Types Of Microplastics

Many types of ocean plastic comes from containers, bottles, bottle caps, lids, packaging straps, oyster spacers, ropes, and fishing ghost nets. The large setback with ocean plastics is they are made of Polyethylene (PE) and polypropylene (PP) and the chemicals are linked to harmful healthy effects, including various cancers, and harming our immune systems. 

TIP: By avoiding single use plastic like straws, plastic cups, spoons, or forks from
fast food restaurants we can all lower a very large amount of Ocean Plastic.

How old is this ocean plastic?

Plastic younger than 5 years accounts for only 26% of the buoyant plastic mass floating in our ocean. Over 80% of buoyant gyre bound plastic ends up on beaches where it is then degraded by the sun over time.

Macroplastics older than 15 years contribute nearly half of the total mass (47%) of ocean plastic. Microplastics generated from the degradation of macroplastics shows that most (74%) of the degraded plastic mass in the ocean comes from objects produced in the 1990s (27%) and earlier (47%).

Looking over this research model predicts that most of the plastic mass that has entered the marine environment since the 1950s has not disappeared from the ocean surface by degradation. Rather it isstranded or settled on its way to offshore waters, possibly slowly circulating between coastal environments with repeated episodes of beaching, fouling, defouling and resurfacing. Most of the modeled macroplastic mass floating in coastal waters is composed of relatively new objects while older objects are better represented in the open ocean.

Plastic Pollution and Wildlife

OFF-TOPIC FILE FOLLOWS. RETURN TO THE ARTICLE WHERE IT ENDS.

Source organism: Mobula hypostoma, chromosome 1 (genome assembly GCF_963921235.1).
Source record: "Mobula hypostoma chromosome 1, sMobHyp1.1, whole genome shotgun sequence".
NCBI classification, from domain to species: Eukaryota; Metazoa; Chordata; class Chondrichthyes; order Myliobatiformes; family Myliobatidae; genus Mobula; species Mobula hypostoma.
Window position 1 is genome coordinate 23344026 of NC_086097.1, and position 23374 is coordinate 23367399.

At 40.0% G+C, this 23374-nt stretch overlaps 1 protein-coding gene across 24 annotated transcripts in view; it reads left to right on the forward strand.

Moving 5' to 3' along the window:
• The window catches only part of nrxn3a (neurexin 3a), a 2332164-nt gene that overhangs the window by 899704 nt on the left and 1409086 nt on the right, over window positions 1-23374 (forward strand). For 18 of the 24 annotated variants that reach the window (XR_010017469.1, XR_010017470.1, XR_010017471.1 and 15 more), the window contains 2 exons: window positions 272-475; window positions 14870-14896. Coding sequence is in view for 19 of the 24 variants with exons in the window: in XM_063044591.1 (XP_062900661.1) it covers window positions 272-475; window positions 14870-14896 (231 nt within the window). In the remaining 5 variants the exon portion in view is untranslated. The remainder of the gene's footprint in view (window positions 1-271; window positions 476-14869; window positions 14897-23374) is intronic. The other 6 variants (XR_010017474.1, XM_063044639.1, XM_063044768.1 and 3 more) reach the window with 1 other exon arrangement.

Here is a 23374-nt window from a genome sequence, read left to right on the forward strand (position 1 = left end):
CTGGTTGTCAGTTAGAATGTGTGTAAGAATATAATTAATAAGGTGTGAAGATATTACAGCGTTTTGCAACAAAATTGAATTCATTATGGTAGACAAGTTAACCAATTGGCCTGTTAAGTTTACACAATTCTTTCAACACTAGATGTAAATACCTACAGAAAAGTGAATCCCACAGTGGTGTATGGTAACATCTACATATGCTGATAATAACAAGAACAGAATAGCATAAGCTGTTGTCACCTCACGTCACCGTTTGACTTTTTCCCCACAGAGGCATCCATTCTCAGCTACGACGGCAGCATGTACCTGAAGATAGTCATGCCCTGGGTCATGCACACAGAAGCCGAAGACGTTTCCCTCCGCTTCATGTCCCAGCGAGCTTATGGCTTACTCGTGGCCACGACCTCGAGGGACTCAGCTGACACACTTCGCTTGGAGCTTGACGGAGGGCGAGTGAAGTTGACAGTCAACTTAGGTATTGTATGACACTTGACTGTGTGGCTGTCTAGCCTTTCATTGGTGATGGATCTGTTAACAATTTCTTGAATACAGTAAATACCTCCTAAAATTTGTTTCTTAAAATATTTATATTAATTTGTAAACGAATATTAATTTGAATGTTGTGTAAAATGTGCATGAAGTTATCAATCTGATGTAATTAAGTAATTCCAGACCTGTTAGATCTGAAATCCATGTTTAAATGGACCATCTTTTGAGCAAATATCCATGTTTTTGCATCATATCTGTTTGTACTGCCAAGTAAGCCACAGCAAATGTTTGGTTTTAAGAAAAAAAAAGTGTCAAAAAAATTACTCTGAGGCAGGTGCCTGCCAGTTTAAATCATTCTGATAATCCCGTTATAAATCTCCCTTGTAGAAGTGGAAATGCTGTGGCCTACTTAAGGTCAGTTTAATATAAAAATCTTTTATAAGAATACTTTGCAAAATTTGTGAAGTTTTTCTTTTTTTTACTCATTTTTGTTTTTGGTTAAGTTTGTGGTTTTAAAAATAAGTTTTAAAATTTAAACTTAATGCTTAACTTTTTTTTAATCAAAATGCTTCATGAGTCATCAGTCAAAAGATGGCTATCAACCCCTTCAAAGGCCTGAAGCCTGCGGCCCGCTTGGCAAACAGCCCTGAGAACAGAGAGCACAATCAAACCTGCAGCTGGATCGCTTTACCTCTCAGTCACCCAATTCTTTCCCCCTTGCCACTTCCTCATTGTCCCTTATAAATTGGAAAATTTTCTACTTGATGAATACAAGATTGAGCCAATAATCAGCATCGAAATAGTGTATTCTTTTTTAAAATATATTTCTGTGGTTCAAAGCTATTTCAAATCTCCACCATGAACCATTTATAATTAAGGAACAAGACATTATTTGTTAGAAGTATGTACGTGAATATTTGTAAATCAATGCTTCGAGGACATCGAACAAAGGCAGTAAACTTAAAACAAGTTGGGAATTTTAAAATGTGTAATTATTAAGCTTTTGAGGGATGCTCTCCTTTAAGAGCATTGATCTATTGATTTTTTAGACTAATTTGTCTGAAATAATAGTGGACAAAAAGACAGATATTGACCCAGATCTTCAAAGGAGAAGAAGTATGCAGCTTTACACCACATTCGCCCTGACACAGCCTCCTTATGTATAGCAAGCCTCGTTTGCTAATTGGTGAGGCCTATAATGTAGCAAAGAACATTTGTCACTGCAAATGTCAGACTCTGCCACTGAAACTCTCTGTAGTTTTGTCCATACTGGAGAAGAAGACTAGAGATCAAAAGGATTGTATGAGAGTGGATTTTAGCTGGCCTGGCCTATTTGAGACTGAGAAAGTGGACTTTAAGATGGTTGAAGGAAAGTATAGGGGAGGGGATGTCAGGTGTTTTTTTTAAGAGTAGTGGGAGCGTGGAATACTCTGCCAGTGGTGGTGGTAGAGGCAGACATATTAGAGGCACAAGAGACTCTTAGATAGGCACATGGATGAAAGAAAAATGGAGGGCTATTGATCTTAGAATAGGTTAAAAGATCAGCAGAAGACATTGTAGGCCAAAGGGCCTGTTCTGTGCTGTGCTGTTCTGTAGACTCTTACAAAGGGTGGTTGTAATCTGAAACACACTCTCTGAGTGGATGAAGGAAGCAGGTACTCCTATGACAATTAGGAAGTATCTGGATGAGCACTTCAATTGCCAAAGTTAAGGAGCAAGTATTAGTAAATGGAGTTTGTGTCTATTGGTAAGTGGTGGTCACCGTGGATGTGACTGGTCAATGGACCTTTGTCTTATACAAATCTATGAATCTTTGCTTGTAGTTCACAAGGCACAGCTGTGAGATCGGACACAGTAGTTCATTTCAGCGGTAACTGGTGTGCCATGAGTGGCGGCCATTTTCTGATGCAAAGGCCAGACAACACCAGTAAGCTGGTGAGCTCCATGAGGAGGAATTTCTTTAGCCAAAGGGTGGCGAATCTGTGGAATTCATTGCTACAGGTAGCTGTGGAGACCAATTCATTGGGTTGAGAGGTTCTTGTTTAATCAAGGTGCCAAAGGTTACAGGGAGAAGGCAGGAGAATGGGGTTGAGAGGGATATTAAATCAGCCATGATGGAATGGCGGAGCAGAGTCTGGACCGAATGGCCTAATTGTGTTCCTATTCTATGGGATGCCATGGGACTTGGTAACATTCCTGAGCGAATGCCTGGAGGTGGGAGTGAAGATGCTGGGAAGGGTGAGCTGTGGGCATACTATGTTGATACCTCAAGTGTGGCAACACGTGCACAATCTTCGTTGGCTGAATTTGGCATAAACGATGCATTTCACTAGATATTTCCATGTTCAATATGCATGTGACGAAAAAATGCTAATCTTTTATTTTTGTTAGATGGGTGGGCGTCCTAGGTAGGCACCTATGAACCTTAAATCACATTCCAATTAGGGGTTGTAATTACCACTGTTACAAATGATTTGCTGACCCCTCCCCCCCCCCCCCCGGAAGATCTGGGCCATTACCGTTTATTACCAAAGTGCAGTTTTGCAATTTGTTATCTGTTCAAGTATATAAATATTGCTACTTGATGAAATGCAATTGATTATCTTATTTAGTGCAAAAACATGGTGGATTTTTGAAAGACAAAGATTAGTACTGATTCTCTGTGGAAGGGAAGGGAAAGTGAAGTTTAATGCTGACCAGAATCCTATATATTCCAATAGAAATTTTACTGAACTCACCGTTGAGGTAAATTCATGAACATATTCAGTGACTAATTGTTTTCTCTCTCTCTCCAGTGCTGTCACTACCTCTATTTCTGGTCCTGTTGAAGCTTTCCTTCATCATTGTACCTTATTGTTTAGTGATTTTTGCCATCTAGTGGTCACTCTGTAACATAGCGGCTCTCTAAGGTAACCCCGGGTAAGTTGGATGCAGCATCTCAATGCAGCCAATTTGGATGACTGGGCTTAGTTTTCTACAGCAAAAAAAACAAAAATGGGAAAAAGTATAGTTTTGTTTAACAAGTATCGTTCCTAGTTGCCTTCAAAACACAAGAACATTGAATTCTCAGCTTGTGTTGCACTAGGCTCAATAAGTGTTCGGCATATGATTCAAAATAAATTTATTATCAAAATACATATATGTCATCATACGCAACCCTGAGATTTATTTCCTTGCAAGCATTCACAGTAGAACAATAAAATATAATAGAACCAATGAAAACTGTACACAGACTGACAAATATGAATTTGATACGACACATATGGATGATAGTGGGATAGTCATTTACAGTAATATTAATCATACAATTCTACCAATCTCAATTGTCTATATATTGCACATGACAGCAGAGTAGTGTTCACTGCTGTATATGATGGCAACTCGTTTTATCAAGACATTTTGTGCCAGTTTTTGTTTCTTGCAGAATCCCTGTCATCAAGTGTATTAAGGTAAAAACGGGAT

About 1,000 sea turtles die annually from digesting plastic. Researchers at Commonwealth Scientific and Industrial Research Organisation (CSIRO) in Australia found that a turtle had a 22% chance of dying from ingesting one plastic item. 
 
Once a turtle gobbles 14 pieces of plastic, the mortality rate jumps to 50 percent. Another report mentioned once an animal eats 200 pieces of plastic death is eminent, reports Matt McGrath at the BBC. The researchers estimate that 52 percent of sea turtles across the globe have some plastic in their guts, but plastic ingestion rates are different around the world. Researchers found 54 percent of post-hatchling turtles and 23 percent of juvenile turtles had plastic inside of them compared to 16 percent of adult turtles.
 
“Young small turtles actually drift and float with the ocean currents as does much of the buoyant, small lightweight plastic,” lead author Britta Denise Hardesty of CSIRO tells the BBC. “We think that small turtles are less selective in what they eat than large adults who eat sea grass and crustaceans, the young turtles are out in the oceanic area offshore and the older animals are feeding in closer to shore.”
 
The physiology of turtles also makes plastic lethal for them since the animals can’t regurgitate, meaning whatever they eat is on a one-way trip through their gut. Even one small piece of plastic that gets trapped in the wrong place can cause a blockage that leads to death. Read more about this study.

The Ocean Cleanup Organization

Many organizations are working together to help remove ocean pollution by removing or educating youth to become stewards of our environment. Ocean Blue Project’s goal is to remove 1 million pounds of ocean plastic with equipment to help filter beach sand. Ocean cleanup technology is vital when it comes to removing plastic from the environment and before the plastic becomes so small we can see it with a naked eye.

Plastic Pollution Facts